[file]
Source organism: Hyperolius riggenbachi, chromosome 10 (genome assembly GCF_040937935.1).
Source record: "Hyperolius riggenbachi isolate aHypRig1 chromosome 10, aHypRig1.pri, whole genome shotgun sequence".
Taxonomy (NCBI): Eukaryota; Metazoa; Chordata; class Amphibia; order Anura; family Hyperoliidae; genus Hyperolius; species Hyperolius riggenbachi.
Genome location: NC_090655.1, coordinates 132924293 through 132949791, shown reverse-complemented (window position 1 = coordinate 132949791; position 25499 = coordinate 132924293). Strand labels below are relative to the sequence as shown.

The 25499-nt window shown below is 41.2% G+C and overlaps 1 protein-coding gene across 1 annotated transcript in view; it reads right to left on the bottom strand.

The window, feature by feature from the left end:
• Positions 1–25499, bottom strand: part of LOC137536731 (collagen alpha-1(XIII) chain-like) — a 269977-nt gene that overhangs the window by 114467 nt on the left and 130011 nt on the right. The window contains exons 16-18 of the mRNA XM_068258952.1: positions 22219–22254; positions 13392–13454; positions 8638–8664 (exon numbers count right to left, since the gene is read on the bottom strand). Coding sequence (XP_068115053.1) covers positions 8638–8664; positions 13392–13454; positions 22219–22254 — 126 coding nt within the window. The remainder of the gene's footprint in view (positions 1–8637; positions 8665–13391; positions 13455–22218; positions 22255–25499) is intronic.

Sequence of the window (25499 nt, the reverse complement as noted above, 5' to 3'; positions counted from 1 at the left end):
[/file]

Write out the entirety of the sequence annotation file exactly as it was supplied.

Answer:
Source organism: Hyperolius riggenbachi, chromosome 10 (genome assembly GCF_040937935.1).
Source record: "Hyperolius riggenbachi isolate aHypRig1 chromosome 10, aHypRig1.pri, whole genome shotgun sequence".
Taxonomy (NCBI): Eukaryota; Metazoa; Chordata; class Amphibia; order Anura; family Hyperoliidae; genus Hyperolius; species Hyperolius riggenbachi.
Genome location: NC_090655.1, coordinates 132924293 through 132949791, shown reverse-complemented (window position 1 = coordinate 132949791; position 25499 = coordinate 132924293). Strand labels below are relative to the sequence as shown.

The 25499-nt window shown below is 41.2% G+C and overlaps 1 protein-coding gene across 1 annotated transcript in view; it reads right to left on the bottom strand.

The window, feature by feature from the left end:
• Positions 1–25499, bottom strand: part of LOC137536731 (collagen alpha-1(XIII) chain-like) — a 269977-nt gene that overhangs the window by 114467 nt on the left and 130011 nt on the right. The window contains exons 16-18 of the mRNA XM_068258952.1: positions 22219–22254; positions 13392–13454; positions 8638–8664 (exon numbers count right to left, since the gene is read on the bottom strand). Coding sequence (XP_068115053.1) covers positions 8638–8664; positions 13392–13454; positions 22219–22254 — 126 coding nt within the window. The remainder of the gene's footprint in view (positions 1–8637; positions 8665–13391; positions 13455–22218; positions 22255–25499) is intronic.

Sequence of the window (25499 nt, the reverse complement as noted above, 5' to 3'; positions counted from 1 at the left end):